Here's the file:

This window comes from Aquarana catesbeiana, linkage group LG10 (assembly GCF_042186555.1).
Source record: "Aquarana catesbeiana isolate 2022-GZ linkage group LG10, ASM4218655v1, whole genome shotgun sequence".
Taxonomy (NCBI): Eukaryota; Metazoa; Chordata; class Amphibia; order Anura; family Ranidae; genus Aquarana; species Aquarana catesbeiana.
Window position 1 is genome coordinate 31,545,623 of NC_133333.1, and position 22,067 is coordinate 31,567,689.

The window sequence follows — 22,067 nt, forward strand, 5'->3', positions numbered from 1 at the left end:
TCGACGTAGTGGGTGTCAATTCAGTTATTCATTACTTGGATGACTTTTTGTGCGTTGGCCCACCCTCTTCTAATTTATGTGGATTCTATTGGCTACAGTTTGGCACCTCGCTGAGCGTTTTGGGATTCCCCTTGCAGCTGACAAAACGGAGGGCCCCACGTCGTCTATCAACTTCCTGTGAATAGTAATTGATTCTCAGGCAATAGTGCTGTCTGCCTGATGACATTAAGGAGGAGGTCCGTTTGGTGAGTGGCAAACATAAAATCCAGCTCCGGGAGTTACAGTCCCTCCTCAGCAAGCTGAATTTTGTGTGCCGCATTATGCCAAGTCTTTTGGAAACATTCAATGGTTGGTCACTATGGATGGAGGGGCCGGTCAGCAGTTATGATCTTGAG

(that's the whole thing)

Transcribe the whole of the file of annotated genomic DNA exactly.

This window comes from Aquarana catesbeiana, linkage group LG10 (assembly GCF_042186555.1).
Source record: "Aquarana catesbeiana isolate 2022-GZ linkage group LG10, ASM4218655v1, whole genome shotgun sequence".
Taxonomy (NCBI): Eukaryota; Metazoa; Chordata; class Amphibia; order Anura; family Ranidae; genus Aquarana; species Aquarana catesbeiana.
Window position 1 is genome coordinate 31,545,623 of NC_133333.1, and position 22,067 is coordinate 31,567,689.

The window sequence follows — 22,067 nt, forward strand, 5'->3', positions numbered from 1 at the left end:
TCGACGTAGTGGGTGTCAATTCAGTTATTCATTACTTGGATGACTTTTTGTGCGTTGGCCCACCCTCTTCTAATTTATGTGGATTCTATTGGCTACAGTTTGGCACCTCGCTGAGCGTTTTGGGATTCCCCTTGCAGCTGACAAAACGGAGGGCCCCACGTCGTCTATCAACTTCCTGTGAATAGTAATTGATTCTCAGGCAATAGTGCTGTCTGCCTGATGACATTAAGGAGGAGGTCCGTTTGGTGAGTGGCAAACATAAAATCCAGCTCCGGGAGTTACAGTCCCTCCTCAGCAAGCTGAATTTTGTGTGCCGCATTATGCCAAGTCTTTTGGAAACATTCAATGGTTGGTCACTATGGATGGAGGGGCCGGTCAGCAGTTATGATCTTGAG